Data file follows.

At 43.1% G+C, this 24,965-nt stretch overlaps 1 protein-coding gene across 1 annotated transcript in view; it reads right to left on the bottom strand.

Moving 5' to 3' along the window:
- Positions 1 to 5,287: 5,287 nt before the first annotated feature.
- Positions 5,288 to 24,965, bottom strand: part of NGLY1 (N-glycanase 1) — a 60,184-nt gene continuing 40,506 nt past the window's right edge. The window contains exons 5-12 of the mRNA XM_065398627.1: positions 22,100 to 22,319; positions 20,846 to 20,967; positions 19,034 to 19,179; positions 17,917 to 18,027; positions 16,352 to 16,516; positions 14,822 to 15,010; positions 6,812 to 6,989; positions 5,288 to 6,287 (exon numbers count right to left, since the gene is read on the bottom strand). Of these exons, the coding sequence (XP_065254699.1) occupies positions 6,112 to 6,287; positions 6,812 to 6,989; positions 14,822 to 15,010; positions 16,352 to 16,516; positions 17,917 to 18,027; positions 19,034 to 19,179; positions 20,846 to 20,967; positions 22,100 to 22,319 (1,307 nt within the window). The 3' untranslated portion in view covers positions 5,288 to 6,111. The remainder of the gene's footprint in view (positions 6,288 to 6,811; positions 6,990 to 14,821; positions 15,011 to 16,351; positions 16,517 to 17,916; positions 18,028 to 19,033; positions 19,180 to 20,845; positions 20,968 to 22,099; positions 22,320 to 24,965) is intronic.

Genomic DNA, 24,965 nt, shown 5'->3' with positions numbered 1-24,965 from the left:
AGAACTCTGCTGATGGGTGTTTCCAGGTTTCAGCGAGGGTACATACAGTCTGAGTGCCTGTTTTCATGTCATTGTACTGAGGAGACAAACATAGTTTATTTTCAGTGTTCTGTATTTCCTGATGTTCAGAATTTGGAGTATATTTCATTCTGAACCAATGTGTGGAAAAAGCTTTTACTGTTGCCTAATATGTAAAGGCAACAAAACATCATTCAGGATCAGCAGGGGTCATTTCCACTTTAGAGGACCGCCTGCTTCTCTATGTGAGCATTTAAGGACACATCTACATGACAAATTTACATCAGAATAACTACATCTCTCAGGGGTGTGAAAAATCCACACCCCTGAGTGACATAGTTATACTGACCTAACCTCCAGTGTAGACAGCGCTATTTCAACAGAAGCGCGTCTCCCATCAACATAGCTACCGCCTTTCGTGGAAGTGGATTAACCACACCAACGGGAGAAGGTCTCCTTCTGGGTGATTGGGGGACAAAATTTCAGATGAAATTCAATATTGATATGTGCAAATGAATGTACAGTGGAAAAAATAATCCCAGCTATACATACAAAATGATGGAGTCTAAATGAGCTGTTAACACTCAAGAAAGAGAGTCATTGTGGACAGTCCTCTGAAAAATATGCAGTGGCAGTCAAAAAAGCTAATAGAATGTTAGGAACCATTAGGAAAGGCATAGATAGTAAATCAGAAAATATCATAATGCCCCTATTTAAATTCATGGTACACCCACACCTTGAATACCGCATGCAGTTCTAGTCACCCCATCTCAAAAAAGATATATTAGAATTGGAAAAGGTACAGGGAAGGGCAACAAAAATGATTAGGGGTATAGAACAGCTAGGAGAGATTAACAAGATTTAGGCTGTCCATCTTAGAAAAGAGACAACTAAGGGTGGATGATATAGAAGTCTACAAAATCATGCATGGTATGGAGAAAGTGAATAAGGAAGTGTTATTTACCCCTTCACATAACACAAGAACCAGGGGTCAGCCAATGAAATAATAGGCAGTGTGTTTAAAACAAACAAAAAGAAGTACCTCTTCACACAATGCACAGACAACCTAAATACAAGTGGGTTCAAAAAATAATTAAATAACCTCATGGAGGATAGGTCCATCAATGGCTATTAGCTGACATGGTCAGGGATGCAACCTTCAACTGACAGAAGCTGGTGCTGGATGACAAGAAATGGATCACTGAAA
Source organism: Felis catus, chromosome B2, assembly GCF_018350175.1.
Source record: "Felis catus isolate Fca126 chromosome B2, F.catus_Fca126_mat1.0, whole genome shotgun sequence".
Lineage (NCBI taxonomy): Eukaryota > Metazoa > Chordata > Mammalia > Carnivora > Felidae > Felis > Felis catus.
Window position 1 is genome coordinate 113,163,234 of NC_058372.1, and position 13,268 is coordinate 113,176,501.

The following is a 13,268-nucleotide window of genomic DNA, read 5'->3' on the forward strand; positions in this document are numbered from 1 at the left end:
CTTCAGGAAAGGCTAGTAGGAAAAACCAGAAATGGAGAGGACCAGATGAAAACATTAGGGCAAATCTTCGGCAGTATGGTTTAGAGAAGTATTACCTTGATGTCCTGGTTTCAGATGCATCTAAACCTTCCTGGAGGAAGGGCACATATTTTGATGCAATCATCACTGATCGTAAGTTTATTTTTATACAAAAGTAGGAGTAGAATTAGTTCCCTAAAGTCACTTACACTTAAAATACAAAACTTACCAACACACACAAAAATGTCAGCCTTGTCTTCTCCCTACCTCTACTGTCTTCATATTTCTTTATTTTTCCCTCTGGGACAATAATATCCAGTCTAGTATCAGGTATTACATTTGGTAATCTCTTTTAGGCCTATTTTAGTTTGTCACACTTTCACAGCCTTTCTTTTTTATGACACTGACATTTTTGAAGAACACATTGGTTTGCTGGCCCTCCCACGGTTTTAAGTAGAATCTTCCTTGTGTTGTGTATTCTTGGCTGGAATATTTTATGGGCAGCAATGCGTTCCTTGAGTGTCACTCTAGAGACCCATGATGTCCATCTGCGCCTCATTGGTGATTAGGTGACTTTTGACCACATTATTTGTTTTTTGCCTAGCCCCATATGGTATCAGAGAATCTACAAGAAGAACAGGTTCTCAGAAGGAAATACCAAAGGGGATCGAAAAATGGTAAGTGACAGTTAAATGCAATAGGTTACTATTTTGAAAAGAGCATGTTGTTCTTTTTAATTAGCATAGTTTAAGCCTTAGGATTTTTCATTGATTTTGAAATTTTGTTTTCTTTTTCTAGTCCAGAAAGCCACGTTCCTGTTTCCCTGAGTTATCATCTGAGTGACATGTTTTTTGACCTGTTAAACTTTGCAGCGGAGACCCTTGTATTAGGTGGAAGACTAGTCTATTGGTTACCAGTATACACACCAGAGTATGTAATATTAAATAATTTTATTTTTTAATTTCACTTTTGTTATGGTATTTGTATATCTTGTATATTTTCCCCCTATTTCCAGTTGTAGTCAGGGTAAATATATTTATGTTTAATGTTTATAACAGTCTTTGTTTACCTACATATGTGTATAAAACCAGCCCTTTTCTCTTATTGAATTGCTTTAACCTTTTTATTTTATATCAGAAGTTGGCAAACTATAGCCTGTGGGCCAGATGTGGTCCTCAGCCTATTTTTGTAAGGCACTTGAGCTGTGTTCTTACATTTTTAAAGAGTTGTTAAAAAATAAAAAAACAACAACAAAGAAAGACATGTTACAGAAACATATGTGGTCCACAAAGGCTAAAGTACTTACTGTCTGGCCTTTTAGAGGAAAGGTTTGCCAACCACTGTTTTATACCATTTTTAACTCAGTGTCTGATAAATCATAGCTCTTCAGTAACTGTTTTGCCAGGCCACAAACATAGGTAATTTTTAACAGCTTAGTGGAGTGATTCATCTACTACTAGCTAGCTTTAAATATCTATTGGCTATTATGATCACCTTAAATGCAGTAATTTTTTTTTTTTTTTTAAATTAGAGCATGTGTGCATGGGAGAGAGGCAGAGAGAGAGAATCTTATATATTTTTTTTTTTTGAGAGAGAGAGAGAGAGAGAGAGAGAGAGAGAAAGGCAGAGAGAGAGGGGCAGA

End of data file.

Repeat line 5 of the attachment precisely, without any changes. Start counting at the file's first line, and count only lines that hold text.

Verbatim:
Genomic DNA, 24,965 nt, shown 5'->3' with positions numbered 1-24,965 from the left: